# Distinguishing between Statistical Modeling and Machine Learning

*Editor’s note: This article will serve as a great overview. After reading it, we recommend listening the the podcast at the bottom, it may just broaden your understanding.*

If you are looking for it, here is one framework to distinguish statistical modeling from machine learning, and it is based on the desire for **interpretability**.

In summary, if you want to understand a model, and value interpretability, you are interested in model inference, and therefore are performing **statistical modeling**. If all you care about are accurate predictions, and not the interpretability of a model, you are doing **machine learning**.

```
statistical modeling <- interested in model inference/understanding a model
machine learning <- interested in accurate predictions
```

## Examples

Take two examples. If you want to understand a medical condition, say, heart disease, based on features like blood pressure, smoking, etc, you will build simple/parsimonious models, such as:

```
heart disease <- elevated blood pressure + chronic smoking + a few other predictors
```

You want to take action (treat the heart disease) so you study how it is associated with some other things, like blood pressure. You build a model that you can understand, and interpret.

On the other hand, if you are interested in text processing to convert pictures of street signs into computer-readable text, you may not care about how the model really works. All you want is a correct prediction: is this letter a “P” or a “B”?

```
Is this letter a "P"? <- bunch of data
```

As long as the model has good predictive power, you will be happy, and won’t care if the data is inter-correlated (collinear) or not, or how many (possibly transformed) predictors you have, whether 10 or 10,000.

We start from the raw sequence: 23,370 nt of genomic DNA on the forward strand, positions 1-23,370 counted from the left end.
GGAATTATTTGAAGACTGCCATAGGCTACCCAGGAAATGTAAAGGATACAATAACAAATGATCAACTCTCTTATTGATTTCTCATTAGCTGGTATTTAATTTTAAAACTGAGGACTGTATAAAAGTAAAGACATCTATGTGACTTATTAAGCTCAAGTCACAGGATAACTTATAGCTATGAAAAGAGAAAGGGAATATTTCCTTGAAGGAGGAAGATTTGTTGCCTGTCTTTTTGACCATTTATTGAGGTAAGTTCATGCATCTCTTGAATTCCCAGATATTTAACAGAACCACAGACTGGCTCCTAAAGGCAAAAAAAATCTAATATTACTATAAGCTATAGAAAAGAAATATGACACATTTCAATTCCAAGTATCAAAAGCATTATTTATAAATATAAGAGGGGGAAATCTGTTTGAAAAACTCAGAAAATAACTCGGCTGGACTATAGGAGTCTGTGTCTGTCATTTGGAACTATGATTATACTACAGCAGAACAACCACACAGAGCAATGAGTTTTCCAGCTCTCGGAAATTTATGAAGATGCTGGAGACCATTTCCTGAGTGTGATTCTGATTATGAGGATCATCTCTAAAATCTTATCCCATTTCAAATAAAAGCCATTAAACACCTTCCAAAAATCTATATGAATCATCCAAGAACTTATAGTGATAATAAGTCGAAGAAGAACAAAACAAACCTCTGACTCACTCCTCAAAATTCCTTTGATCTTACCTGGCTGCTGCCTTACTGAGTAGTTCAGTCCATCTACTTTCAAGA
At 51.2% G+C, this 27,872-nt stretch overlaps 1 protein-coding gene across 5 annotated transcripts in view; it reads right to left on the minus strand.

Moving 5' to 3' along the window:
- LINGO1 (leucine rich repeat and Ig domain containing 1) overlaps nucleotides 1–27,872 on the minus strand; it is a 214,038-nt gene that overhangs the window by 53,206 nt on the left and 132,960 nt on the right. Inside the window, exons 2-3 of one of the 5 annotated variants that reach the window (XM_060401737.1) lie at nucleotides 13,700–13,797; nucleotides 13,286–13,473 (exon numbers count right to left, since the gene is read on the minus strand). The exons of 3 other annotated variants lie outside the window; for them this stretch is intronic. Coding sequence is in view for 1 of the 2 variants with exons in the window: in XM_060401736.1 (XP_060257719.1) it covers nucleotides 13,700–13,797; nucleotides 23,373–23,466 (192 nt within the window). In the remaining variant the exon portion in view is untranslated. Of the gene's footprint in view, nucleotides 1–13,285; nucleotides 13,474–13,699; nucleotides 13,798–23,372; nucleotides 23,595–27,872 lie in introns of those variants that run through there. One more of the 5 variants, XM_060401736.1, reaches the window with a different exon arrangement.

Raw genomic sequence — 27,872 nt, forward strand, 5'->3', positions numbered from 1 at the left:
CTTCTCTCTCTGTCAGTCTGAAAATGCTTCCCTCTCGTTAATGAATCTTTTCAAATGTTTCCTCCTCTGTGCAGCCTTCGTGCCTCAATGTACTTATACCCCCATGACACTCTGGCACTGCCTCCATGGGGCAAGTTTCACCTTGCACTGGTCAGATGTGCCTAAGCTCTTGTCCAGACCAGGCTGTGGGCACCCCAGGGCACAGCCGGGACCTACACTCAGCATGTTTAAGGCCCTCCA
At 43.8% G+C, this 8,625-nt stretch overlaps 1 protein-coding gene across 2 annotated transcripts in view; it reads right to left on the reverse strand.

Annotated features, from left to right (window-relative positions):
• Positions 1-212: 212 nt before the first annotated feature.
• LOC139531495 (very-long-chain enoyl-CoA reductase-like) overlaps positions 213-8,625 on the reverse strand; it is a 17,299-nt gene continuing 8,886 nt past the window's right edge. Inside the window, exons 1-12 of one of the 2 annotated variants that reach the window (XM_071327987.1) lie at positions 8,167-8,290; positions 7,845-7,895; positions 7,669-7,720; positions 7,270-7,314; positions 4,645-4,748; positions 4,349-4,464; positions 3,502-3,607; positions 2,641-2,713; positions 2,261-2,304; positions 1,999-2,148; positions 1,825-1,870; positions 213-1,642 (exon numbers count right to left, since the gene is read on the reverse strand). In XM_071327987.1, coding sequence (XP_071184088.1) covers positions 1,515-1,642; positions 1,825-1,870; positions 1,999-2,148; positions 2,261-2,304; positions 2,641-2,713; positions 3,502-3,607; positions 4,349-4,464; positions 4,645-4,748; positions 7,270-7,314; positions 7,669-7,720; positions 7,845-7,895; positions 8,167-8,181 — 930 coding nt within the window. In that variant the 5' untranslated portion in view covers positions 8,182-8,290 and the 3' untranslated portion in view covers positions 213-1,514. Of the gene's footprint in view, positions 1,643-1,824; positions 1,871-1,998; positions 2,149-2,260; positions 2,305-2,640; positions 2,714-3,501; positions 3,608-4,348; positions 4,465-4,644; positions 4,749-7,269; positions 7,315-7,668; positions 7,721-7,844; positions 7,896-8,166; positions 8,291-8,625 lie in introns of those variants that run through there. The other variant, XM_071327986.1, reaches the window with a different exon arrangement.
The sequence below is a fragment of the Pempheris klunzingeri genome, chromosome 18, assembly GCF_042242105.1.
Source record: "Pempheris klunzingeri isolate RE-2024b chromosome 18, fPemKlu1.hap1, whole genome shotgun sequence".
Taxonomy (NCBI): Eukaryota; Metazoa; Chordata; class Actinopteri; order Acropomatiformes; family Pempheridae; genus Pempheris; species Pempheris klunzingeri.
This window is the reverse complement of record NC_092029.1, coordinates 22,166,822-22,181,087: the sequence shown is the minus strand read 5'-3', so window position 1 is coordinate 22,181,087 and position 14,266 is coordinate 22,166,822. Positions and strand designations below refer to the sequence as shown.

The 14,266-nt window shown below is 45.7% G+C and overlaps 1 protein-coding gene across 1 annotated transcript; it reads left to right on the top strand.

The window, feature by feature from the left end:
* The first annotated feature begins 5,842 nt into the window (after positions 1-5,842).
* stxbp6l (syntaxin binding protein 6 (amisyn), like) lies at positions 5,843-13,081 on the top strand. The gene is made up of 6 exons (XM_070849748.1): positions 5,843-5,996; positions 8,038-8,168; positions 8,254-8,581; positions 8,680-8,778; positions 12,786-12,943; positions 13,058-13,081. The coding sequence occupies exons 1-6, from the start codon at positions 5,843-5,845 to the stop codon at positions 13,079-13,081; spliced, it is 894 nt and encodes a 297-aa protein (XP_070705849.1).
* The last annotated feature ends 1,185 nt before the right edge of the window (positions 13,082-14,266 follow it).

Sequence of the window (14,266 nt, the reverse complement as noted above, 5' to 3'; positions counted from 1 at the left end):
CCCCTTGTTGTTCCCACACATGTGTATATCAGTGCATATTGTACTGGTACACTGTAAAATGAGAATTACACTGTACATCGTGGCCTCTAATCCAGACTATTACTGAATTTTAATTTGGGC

## Explanation

In the heart condition example, you are doing inference with simpler, interpretable models, and this is **statistical modeling**. In the text classification example, the model isn’t as important as its predictive power, and you are doing **machine learning**.

In terms of actual methods, to understand heart disease or another condition, you may build a logistic regression model with a few predictors. To classify text or an image, you may implement gradient boosting descent or some complicated neural network.

## Caveats

To be sure, there is overlap among these two approaches. You may want to make predictions in the statistical modeling framework, and for sure you can. Also, logistic regression is often mentioned as a machine learning model.

Still, the framework described here is just that, a framework or a model, and we all (should) know that in certain ways, “all models are wrong.” But to complete the thought, “… but some are useful.” *

## Summary and acknowledgment

In summary:

```
statistical modeling <- perform inference based on interpretable models
machine learning <- make accurate predictions from heaps of data. Interpretability not important
```

This framework was partly inspired by an informal statement from Hadley Wickham.**

## Let me know what you think

If you or someone else have a different take, or you disagree with something in the above, I am all ears. Let me know here.

## References

*You can read here about the source of this quote.

**Essentially, what he says is that “machine learners care about making really accurate predictions” and “statisticians generally … want to understand what is going on”. See this podcast from March 31, 2016, around 24:20:

Originally posted at pavopax.github.io. Paul Paczuski is on Twitter and Github